Everything You Need To Know About Actinic Keratosis
You may be wondering what Actinic Keratosis is- and you would not be alone in wondering that. In this blog, you will learn about actinic keratosis and also its causes, how to prevent, diagnose, and treat it.
Actinic Keratosis Defined
Actinic Keratosis (AK’s) are common skin lesions caused by years of sun exposure and are considered the earliest stage in the development of skin cancer. AK’s are also called “solar keratosis” or “sun spots.”
Fair-skinned individuals are more susceptible, and AK’s tend to appear on skin that receives the most sun: the forehead, ears, neck, arms, hands, lower lip, bald scalp, and lower legs of women. People with the following characteristics are more likely to develop Actinic Keratosis:
- are over age 60
- have light-colored skin and blue eyes
- have a tendency to sunburn easily
- have a history of sunburns earlier in life
- have been frequently exposed to the sun over your lifetime
- have human papillomavirus (HPV)
As with other sun related skin protection, covering and reducing exposure is key. If you must be outside, follow these guidelines as closely as possible:
- avoid exposure midday
- avoid tanning beds
- always use sunscreen when outside that has an SPF of 30 or more and blocks both UVA and UVB light.
- wear hats and shirts with sleeves when you must be outside.
You are the first person in line of defense for your skin. Your defense starts with prevention and protection. Next, you should examine your skin routinely so that you are aware of any changes in moles, birthmarks, freckles, or bumps. These will be specifically noticeable on your face, ears, tops and undersides of arms and hands, neck. If you do notice changes, you should call your dermatologist right away. If you are searching for a trustworthy dermatologist, the friendly staff at Arlington Dermatology are here to serve! Most often a dermatologist can diagnose Actinic Keratosis by looking, but occasionally a biopsy may be required.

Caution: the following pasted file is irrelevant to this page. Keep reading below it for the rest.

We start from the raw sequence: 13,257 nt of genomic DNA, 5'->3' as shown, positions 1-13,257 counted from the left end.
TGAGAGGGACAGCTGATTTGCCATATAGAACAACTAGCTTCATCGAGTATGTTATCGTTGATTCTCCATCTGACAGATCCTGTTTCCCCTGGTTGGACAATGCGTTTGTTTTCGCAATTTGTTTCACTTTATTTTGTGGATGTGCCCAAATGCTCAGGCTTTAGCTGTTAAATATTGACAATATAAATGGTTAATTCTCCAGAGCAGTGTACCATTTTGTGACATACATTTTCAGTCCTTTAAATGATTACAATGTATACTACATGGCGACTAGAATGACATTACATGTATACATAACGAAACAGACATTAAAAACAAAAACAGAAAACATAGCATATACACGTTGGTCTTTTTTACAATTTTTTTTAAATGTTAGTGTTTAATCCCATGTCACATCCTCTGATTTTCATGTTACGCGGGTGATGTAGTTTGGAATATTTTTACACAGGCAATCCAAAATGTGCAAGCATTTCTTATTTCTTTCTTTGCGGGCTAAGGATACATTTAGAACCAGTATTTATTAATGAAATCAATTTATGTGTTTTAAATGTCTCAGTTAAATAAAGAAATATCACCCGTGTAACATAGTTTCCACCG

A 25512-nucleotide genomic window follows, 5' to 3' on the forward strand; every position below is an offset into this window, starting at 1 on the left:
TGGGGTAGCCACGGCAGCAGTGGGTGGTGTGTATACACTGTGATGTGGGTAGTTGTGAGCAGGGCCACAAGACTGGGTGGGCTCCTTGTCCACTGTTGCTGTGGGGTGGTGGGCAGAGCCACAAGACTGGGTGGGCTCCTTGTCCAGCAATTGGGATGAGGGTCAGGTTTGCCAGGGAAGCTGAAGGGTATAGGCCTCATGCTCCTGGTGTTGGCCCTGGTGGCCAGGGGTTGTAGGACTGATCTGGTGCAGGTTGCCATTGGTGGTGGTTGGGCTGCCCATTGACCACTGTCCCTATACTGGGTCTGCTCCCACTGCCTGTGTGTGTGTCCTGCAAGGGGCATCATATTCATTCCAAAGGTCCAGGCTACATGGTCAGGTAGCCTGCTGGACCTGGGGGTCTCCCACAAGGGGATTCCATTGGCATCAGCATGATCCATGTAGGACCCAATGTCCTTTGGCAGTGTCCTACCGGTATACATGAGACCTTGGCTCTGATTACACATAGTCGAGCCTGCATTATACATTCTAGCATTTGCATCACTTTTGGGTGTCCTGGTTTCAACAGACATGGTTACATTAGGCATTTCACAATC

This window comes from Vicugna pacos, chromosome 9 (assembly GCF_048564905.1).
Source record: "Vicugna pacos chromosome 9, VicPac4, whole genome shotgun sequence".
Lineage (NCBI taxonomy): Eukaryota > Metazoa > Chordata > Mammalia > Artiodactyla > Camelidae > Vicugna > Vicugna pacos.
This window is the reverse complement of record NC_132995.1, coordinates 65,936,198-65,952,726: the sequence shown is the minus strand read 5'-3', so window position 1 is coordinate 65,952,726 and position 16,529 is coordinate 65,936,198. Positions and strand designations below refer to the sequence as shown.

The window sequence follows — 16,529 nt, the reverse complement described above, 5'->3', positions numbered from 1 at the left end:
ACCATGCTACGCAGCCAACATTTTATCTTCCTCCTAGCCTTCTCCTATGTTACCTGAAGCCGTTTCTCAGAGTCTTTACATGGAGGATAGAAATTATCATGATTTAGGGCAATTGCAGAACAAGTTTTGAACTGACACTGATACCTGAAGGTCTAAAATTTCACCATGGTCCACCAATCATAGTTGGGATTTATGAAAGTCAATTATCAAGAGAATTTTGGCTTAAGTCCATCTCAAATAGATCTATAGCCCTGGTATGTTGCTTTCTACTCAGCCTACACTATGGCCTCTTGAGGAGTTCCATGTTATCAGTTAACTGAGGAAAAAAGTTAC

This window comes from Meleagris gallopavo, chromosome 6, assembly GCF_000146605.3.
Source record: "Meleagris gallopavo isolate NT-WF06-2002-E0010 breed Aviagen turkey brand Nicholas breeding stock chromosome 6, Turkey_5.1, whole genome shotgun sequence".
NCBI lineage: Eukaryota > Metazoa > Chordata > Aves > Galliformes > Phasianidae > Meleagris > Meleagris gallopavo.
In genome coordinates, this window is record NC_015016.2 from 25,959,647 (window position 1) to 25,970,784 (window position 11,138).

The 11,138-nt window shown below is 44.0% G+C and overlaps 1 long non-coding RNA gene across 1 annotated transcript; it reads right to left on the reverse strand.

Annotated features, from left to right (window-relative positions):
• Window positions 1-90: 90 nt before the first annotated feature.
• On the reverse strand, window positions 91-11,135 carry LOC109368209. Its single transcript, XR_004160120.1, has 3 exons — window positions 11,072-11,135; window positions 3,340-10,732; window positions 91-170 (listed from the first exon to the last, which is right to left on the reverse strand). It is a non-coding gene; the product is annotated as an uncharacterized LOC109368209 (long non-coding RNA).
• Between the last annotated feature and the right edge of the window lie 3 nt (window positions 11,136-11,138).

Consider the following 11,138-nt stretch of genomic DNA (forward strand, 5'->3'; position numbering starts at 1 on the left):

Common treatments include cryosurgery, topical chemotherapy, topical immunotherapy, topical NSAID, and photodynamic.
Cyrosurgery: a treatment method where the lesion is sprayed with a solution, liquid nitrogen, in order to freeze the cells and kill them. The lesion will scab over and fall off on its own in the following few days.
Topical Chemotherapy: fluorouracil, a chemotherapy drug, works by disrupting DNA synthesis in and thereby destroying actinic keratosis cells.
Topical Immunotherapy: imiquimod cream stimulates a local immune response in the skin, leading to destruction of the actinic keratosis cells.
Topical NSAID: a “nonsteroidal anti-inflammatory drug,” NSAID, may be applied in liquid or gel form in order to decrease symptoms of actinic keratosis.
Photodynamic: a solution, such as aminolevulinic acid or methyl aminolevulinate cream, is applied to the affected area of skin. The area is then exposed to a laser light that targets and, then, kills the cells.
The friendly staff at Arlington Dermatology are eager to help you with your specific needs. Please take the time to visit our website at www.arlingtondermatology.net or call our friendly staff at 847-725-0824 for assistance today.